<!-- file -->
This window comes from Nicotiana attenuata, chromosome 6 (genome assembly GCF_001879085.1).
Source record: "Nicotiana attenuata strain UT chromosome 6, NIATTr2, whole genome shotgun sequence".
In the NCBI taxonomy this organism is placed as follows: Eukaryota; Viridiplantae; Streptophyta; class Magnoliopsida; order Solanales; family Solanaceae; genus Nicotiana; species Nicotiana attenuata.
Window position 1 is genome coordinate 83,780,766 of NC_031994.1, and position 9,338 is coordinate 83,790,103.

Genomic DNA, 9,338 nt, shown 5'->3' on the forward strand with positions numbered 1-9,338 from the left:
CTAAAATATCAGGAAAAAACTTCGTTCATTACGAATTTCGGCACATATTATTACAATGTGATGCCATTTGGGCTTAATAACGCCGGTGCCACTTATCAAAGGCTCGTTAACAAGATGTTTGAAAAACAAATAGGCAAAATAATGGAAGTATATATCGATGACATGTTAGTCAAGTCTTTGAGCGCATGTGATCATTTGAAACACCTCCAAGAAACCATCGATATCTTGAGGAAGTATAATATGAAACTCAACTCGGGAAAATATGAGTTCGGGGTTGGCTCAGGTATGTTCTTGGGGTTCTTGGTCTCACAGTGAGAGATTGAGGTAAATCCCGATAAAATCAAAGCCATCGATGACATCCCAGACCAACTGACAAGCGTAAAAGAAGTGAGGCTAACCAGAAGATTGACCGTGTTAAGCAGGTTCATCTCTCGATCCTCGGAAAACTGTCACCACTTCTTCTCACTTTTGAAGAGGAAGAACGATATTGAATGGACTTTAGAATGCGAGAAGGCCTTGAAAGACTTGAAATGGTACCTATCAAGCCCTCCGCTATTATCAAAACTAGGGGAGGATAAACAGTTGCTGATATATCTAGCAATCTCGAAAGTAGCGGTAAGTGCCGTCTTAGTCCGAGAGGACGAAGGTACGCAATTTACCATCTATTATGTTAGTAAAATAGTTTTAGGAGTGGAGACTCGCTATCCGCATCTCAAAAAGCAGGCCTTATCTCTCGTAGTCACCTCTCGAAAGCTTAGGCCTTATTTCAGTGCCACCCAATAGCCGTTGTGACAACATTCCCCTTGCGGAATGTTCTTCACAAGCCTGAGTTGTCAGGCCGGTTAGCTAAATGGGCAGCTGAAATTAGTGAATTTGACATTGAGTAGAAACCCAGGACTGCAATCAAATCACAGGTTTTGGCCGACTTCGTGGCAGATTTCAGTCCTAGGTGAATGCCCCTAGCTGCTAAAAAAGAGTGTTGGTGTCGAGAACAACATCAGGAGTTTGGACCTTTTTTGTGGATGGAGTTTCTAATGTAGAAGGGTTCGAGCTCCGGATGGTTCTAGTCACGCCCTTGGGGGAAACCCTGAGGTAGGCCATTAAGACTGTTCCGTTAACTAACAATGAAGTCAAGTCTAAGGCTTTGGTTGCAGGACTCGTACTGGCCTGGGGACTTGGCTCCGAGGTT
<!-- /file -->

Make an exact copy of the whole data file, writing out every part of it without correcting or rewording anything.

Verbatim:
This window comes from Nicotiana attenuata, chromosome 6 (genome assembly GCF_001879085.1).
Source record: "Nicotiana attenuata strain UT chromosome 6, NIATTr2, whole genome shotgun sequence".
In the NCBI taxonomy this organism is placed as follows: Eukaryota; Viridiplantae; Streptophyta; class Magnoliopsida; order Solanales; family Solanaceae; genus Nicotiana; species Nicotiana attenuata.
Window position 1 is genome coordinate 83,780,766 of NC_031994.1, and position 9,338 is coordinate 83,790,103.

Genomic DNA, 9,338 nt, shown 5'->3' on the forward strand with positions numbered 1-9,338 from the left:
CTAAAATATCAGGAAAAAACTTCGTTCATTACGAATTTCGGCACATATTATTACAATGTGATGCCATTTGGGCTTAATAACGCCGGTGCCACTTATCAAAGGCTCGTTAACAAGATGTTTGAAAAACAAATAGGCAAAATAATGGAAGTATATATCGATGACATGTTAGTCAAGTCTTTGAGCGCATGTGATCATTTGAAACACCTCCAAGAAACCATCGATATCTTGAGGAAGTATAATATGAAACTCAACTCGGGAAAATATGAGTTCGGGGTTGGCTCAGGTATGTTCTTGGGGTTCTTGGTCTCACAGTGAGAGATTGAGGTAAATCCCGATAAAATCAAAGCCATCGATGACATCCCAGACCAACTGACAAGCGTAAAAGAAGTGAGGCTAACCAGAAGATTGACCGTGTTAAGCAGGTTCATCTCTCGATCCTCGGAAAACTGTCACCACTTCTTCTCACTTTTGAAGAGGAAGAACGATATTGAATGGACTTTAGAATGCGAGAAGGCCTTGAAAGACTTGAAATGGTACCTATCAAGCCCTCCGCTATTATCAAAACTAGGGGAGGATAAACAGTTGCTGATATATCTAGCAATCTCGAAAGTAGCGGTAAGTGCCGTCTTAGTCCGAGAGGACGAAGGTACGCAATTTACCATCTATTATGTTAGTAAAATAGTTTTAGGAGTGGAGACTCGCTATCCGCATCTCAAAAAGCAGGCCTTATCTCTCGTAGTCACCTCTCGAAAGCTTAGGCCTTATTTCAGTGCCACCCAATAGCCGTTGTGACAACATTCCCCTTGCGGAATGTTCTTCACAAGCCTGAGTTGTCAGGCCGGTTAGCTAAATGGGCAGCTGAAATTAGTGAATTTGACATTGAGTAGAAACCCAGGACTGCAATCAAATCACAGGTTTTGGCCGACTTCGTGGCAGATTTCAGTCCTAGGTGAATGCCCCTAGCTGCTAAAAAAGAGTGTTGGTGTCGAGAACAACATCAGGAGTTTGGACCTTTTTTGTGGATGGAGTTTCTAATGTAGAAGGGTTCGAGCTCCGGATGGTTCTAGTCACGCCCTTGGGGGAAACCCTGAGGTAGGCCATTAAGACTGTTCCGTTAACTAACAATGAAGTCAAGTCTAAGGCTTTGGTTGCAGGACTCGTACTGGCCTGGGGACTTGGCTCCGAGGTT